By the time we have reached the concluding act of William Shakespeare’s A Midsummer Night’s Dream everything has pretty much already been resolved. By the end of act four all the lovers are in their proper pairs (with a little help from the fairies of course), and Titania has been released from her love for the half-man, half-ass creature.
So, if everybody is all set to live “happily ever after” why does Shakespeare include this fifth act? My guess would have to be that there are elements of this play that are much murkier than what is visible on the surface; this can be seen through the ludicrous rendition of The Tale of Pyramus and Thisbe. The Tale of Pyramus and Thisbe is meant to be a tragic story. However, the mechanicals butcher their production so much that it becomes comedic rather than tragic, and I find that somewhat disturbing. There is nothing really funny about teenagers killing themselves for love. It is all just very twisted, especially because this is th
e play being performed after a ceremony of love.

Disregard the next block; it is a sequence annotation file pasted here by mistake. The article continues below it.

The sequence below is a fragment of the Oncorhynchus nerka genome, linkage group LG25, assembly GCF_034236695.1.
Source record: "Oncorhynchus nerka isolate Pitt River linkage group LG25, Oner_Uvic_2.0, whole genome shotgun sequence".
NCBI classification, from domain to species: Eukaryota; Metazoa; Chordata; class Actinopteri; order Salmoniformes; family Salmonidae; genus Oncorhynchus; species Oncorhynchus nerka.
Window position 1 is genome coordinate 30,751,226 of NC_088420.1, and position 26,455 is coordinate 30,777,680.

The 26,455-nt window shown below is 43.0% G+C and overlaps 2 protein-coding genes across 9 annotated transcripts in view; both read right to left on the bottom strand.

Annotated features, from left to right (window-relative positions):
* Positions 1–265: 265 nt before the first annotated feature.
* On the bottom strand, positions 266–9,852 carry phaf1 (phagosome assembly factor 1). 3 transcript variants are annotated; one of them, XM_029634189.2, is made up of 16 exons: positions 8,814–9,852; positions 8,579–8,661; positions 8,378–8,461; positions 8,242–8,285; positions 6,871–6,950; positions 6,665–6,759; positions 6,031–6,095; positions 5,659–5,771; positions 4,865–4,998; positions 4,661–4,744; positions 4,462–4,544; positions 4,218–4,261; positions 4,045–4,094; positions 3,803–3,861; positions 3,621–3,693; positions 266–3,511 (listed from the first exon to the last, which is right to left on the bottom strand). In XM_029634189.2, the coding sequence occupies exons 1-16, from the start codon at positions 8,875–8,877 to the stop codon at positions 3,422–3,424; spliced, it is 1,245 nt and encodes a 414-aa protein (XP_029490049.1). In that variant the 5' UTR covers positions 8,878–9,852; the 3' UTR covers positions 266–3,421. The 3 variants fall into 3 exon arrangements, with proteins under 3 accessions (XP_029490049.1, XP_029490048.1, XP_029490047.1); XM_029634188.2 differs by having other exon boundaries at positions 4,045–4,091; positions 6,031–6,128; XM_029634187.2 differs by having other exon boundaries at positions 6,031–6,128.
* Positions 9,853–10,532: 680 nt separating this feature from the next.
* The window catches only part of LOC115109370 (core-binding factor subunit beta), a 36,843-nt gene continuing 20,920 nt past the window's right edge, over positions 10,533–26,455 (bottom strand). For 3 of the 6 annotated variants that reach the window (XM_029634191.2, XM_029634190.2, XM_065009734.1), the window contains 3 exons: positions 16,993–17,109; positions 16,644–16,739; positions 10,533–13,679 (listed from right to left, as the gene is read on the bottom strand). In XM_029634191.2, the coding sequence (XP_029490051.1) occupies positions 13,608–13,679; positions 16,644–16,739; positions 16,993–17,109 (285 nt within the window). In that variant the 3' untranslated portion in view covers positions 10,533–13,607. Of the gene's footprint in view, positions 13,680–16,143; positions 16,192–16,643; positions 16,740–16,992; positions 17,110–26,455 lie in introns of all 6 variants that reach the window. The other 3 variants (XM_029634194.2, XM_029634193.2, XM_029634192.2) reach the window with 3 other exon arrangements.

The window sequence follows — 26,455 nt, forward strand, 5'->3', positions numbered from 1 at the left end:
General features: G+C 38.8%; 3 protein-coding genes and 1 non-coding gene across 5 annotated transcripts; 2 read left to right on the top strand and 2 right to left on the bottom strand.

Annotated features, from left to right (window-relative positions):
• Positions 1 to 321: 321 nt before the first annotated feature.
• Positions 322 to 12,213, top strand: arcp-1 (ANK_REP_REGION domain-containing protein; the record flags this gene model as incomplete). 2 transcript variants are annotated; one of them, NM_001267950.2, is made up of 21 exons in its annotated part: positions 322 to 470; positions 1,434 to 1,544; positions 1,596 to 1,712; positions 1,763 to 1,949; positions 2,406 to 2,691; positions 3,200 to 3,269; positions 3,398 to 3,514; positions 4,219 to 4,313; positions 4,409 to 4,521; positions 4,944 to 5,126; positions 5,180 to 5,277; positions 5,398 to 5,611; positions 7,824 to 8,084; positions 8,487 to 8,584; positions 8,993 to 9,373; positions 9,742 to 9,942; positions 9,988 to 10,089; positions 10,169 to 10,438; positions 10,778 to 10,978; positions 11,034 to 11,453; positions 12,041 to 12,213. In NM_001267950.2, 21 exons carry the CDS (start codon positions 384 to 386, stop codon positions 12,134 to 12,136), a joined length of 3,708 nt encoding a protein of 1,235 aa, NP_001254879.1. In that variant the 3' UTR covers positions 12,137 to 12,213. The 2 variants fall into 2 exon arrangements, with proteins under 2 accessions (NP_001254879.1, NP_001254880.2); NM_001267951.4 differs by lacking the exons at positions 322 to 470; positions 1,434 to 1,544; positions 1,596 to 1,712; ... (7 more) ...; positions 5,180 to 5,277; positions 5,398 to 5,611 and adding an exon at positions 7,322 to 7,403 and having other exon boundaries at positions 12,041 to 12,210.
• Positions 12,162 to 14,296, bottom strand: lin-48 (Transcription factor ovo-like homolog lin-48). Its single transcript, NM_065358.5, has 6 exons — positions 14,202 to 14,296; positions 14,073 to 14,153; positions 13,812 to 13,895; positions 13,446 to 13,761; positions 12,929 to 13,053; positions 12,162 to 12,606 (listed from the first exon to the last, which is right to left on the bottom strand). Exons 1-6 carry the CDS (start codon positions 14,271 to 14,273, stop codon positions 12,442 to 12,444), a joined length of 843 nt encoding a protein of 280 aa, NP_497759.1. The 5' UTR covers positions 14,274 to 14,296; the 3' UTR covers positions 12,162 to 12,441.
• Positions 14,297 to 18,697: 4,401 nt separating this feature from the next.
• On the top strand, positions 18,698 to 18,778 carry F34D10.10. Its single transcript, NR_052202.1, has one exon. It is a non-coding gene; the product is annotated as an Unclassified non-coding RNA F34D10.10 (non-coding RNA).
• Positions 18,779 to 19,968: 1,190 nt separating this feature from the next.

It is as if the fifth act was included just to make the audience feel just ever so slightly uncomfortable, and to remind us that “the course of true love never did run smooth” (Act I, Scene I). And although, the lovers all seem happy right now, there is always a chance for things to go awry.
Puck reminds the audience in his closing speech, “If we have shadows have offended, Think but this, and all is mended…And this weak and idle theme, No more yielding but a dream” (Act V, Scene I). Meaning, that if you felt this play provoked some uncomfortable and unsettling emotions, think of it simply as a dream. Because as lovely as everything ended there is something off about how it ended. So, if the audience is able to think of this story in the same way one thinks of a dream, there a better chance of being able to digest this somewhat convoluted tale of young lovers.